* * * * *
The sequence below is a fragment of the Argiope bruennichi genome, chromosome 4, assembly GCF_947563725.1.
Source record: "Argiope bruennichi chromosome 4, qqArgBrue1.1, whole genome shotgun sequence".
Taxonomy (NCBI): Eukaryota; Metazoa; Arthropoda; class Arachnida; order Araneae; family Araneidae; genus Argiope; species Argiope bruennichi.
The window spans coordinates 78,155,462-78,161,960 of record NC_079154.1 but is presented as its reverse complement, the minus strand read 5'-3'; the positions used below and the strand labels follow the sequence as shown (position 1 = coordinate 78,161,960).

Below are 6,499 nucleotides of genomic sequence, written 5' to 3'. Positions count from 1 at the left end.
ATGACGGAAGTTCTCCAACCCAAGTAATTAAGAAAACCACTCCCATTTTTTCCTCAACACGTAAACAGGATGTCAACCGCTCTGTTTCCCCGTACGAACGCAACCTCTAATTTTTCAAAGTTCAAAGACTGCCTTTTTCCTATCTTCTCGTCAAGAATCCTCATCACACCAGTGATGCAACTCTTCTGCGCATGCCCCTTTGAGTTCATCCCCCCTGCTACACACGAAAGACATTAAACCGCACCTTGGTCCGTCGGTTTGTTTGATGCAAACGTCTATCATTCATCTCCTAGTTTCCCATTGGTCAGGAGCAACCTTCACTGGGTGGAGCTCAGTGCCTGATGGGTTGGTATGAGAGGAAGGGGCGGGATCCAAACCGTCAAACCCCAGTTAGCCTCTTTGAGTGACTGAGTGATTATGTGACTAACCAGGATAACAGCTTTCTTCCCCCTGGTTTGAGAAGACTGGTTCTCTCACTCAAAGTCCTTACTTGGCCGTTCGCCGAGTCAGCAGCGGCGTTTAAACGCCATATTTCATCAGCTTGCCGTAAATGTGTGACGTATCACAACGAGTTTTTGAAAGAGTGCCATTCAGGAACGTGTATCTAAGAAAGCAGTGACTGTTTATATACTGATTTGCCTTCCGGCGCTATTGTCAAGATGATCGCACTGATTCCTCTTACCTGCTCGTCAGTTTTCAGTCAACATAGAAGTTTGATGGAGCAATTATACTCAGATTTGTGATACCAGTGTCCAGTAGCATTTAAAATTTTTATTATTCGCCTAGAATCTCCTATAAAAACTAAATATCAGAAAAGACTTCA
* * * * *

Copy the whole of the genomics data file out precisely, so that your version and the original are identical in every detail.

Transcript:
The sequence below is a fragment of the Argiope bruennichi genome, chromosome 4, assembly GCF_947563725.1.
Source record: "Argiope bruennichi chromosome 4, qqArgBrue1.1, whole genome shotgun sequence".
Taxonomy (NCBI): Eukaryota; Metazoa; Arthropoda; class Arachnida; order Araneae; family Araneidae; genus Argiope; species Argiope bruennichi.
The window spans coordinates 78,155,462-78,161,960 of record NC_079154.1 but is presented as its reverse complement, the minus strand read 5'-3'; the positions used below and the strand labels follow the sequence as shown (position 1 = coordinate 78,161,960).

Below are 6,499 nucleotides of genomic sequence, written 5' to 3'. Positions count from 1 at the left end.
ATGACGGAAGTTCTCCAACCCAAGTAATTAAGAAAACCACTCCCATTTTTTCCTCAACACGTAAACAGGATGTCAACCGCTCTGTTTCCCCGTACGAACGCAACCTCTAATTTTTCAAAGTTCAAAGACTGCCTTTTTCCTATCTTCTCGTCAAGAATCCTCATCACACCAGTGATGCAACTCTTCTGCGCATGCCCCTTTGAGTTCATCCCCCCTGCTACACACGAAAGACATTAAACCGCACCTTGGTCCGTCGGTTTGTTTGATGCAAACGTCTATCATTCATCTCCTAGTTTCCCATTGGTCAGGAGCAACCTTCACTGGGTGGAGCTCAGTGCCTGATGGGTTGGTATGAGAGGAAGGGGCGGGATCCAAACCGTCAAACCCCAGTTAGCCTCTTTGAGTGACTGAGTGATTATGTGACTAACCAGGATAACAGCTTTCTTCCCCCTGGTTTGAGAAGACTGGTTCTCTCACTCAAAGTCCTTACTTGGCCGTTCGCCGAGTCAGCAGCGGCGTTTAAACGCCATATTTCATCAGCTTGCCGTAAATGTGTGACGTATCACAACGAGTTTTTGAAAGAGTGCCATTCAGGAACGTGTATCTAAGAAAGCAGTGACTGTTTATATACTGATTTGCCTTCCGGCGCTATTGTCAAGATGATCGCACTGATTCCTCTTACCTGCTCGTCAGTTTTCAGTCAACATAGAAGTTTGATGGAGCAATTATACTCAGATTTGTGATACCAGTGTCCAGTAGCATTTAAAATTTTTATTATTCGCCTAGAATCTCCTATAAAAACTAAATATCAGAAAAGACTTCA